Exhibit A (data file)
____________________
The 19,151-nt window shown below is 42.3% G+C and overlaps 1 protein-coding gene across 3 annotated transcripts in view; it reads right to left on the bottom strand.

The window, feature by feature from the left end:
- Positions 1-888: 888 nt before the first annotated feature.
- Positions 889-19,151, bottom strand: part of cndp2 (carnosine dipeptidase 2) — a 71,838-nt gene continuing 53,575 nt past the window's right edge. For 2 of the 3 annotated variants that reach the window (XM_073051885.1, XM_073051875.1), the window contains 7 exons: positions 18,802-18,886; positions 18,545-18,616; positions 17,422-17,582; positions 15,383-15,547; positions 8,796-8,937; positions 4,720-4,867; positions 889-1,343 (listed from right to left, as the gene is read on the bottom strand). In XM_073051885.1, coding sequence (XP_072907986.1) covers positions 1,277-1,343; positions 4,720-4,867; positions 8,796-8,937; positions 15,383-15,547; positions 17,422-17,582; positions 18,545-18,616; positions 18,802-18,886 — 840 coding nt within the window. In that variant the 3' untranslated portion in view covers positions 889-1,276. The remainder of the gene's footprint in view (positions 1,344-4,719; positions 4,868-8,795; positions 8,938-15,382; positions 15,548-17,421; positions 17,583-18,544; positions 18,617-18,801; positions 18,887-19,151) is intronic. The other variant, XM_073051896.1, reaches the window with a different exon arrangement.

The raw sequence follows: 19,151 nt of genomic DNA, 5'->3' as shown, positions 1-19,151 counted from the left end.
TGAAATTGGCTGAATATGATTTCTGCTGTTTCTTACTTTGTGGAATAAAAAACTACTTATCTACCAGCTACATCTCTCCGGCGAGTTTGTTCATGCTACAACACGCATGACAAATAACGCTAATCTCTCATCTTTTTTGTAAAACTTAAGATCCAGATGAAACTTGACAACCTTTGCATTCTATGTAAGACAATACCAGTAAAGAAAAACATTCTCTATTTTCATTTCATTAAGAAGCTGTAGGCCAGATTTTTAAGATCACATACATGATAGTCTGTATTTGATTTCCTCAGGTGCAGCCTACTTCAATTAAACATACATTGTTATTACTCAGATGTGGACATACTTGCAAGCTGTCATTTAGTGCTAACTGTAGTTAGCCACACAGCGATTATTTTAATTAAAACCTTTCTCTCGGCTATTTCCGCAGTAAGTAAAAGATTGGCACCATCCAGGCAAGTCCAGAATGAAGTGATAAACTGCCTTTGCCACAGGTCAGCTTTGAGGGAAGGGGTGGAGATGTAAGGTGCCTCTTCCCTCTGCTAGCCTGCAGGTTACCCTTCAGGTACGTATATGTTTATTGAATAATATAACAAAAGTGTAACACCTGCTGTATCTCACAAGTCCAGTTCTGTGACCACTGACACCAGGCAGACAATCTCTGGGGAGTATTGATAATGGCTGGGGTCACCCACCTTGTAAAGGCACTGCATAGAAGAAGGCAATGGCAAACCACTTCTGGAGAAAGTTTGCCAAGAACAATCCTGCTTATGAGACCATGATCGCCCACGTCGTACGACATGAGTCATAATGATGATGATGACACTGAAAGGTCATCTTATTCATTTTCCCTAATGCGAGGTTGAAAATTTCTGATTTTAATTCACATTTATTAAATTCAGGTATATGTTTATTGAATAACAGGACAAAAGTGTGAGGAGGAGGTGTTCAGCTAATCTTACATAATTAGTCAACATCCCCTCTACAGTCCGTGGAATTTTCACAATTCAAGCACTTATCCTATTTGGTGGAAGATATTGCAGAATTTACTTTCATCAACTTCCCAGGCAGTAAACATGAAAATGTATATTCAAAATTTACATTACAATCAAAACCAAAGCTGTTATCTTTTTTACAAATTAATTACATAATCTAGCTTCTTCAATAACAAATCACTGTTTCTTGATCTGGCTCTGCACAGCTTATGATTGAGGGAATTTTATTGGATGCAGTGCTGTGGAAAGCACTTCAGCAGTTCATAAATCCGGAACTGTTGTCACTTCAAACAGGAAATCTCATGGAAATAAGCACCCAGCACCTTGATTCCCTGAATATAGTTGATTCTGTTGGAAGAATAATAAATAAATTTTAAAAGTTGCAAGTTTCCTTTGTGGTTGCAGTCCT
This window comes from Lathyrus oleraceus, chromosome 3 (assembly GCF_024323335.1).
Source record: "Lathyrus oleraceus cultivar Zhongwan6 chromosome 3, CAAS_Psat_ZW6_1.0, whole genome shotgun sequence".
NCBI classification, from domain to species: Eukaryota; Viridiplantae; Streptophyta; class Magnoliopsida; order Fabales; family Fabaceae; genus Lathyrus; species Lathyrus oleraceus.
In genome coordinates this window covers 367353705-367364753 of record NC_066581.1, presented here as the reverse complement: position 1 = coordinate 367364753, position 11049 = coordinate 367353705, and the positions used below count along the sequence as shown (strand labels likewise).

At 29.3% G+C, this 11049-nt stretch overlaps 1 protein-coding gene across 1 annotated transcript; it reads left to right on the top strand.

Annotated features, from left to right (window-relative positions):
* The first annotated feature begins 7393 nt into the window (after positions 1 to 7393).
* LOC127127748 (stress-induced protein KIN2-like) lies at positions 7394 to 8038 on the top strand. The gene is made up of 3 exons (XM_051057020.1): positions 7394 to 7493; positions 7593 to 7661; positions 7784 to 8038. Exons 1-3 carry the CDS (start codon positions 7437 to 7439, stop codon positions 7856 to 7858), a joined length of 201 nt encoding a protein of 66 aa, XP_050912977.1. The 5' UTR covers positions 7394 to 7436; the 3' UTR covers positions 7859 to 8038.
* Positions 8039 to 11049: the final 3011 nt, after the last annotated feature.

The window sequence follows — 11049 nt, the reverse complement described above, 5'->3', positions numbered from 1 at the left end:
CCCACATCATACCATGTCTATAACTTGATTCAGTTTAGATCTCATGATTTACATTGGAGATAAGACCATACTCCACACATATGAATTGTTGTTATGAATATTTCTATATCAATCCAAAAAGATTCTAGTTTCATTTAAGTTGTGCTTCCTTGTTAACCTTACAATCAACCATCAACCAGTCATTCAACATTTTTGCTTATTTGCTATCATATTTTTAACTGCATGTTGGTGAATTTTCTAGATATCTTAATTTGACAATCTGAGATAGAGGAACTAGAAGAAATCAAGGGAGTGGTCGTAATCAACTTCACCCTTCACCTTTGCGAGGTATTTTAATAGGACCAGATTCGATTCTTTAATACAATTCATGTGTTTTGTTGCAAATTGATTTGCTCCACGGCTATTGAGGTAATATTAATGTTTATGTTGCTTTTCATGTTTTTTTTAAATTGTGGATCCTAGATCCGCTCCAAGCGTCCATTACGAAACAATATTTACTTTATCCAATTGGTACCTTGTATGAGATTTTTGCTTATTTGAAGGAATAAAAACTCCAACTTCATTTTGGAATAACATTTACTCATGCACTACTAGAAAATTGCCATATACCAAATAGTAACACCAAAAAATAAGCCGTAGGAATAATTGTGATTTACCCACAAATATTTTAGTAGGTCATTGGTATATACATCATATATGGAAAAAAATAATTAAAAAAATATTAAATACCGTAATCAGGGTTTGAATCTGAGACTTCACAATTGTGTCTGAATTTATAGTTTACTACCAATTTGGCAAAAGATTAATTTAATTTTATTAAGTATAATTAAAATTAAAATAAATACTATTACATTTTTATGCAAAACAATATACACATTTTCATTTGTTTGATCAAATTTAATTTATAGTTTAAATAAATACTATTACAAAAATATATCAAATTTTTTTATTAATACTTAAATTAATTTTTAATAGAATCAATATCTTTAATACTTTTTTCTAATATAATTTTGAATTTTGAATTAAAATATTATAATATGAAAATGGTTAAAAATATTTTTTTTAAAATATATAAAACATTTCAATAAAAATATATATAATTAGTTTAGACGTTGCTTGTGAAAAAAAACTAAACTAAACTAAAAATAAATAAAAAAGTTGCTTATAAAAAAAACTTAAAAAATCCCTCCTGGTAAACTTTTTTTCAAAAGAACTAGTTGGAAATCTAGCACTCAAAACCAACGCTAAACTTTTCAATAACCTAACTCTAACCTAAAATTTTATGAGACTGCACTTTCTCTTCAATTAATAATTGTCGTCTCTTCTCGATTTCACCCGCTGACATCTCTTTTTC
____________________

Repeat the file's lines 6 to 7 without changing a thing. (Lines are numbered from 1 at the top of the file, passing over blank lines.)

TGAAATTGGCTGAATATGATTTCTGCTGTTTCTTACTTTGTGGAATAAAAAACTACTTATCTACCAGCTACATCTCTCCGGCGAGTTTGTTCATGCTACAACACGCATGACAAATAACGCTAATCTCTCATCTTTTTTGTAAAACTTAAGATCCAGATGAAACTTGACAACCTTTGCATTCTATGTAAGACAATACCAGTAAAGAAAAACATTCTCTATTTTCATTTCATTAAGAAGCTGTAGGCCAGATTTTTAAGATCACATACATGATAGTCTGTATTTGATTTCCTCAGGTGCAGCCTACTTCAATTAAACATACATTGTTATTACTCAGATGTGGACATACTTGCAAGCTGTCATTTAGTGCTAACTGTAGTTAGCCACACAGCGATTATTTTAATTAAAACCTTTCTCTCGGCTATTTCCGCAGTAAGTAAAAGATTGGCACCATCCAGGCAAGTCCAGAATGAAGTGATAAACTGCCTTTGCCACAGGTCAGCTTTGAGGGAAGGGGTGGAGATGTAAGGTGCCTCTTCCCTCTGCTAGCCTGCAGGTTACCCTTCAGGTACGTATATGTTTATTGAATAATATAACAAAAGTGTAACACCTGCTGTATCTCACAAGTCCAGTTCTGTGACCACTGACACCAGGCAGACAATCTCTGGGGAGTATTGATAATGGCTGGGGTCACCCACCTTGTAAAGGCACTGCATAGAAGAAGGCAATGGCAAACCACTTCTGGAGAAAGTTTGCCAAGAACAATCCTGCTTATGAGACCATGATCGCCCACGTCGTACGACATGAGTCATAATGATGATGATGACACTGAAAGGTCATCTTATTCATTTTCCCTAATGCGAGGTTGAAAATTTCTGATTTTAATTCACATTTATTAAATTCAGGTATATGTTTATTGAATAACAGGACAAAAGTGTGAGGAGGAGGTGTTCAGCTAATCTTACATAATTAGTCAACATCCCCTCTACAGTCCGTGGAATTTTCACAATTCAAGCACTTATCCTATTTGGTGGAAGATATTGCAGAATTTACTTTCATCAACTTCCCAGGCAGTAAACATGAAAATGTATATTCAAAATTTACATTACAATCAAAACCAAAGCTGTTATCTTTTTTACAAATTAATTACATAATCTAGCTTCTTCAATAACAAATCACTGTTTCTTGATCTGGCTCTGCACAGCTTATGATTGAGGGAATTTTATTGGATGCAGTGCTGTGGAAAGCACTTCAGCAGTTCATAAATCCGGAACTGTTGTCACTTCAAACAGGAAATCTCATGGAAATAAGCACCCAGCACCTTGATTCCCTGAATATAGTTGATTCTGTTGGAAGAATAATAAATAAATTTTAAAAGTTGCAAGTTTCCTTTGTGGTTGCAGTCCT
This window comes from Lathyrus oleraceus, chromosome 3 (assembly GCF_024323335.1).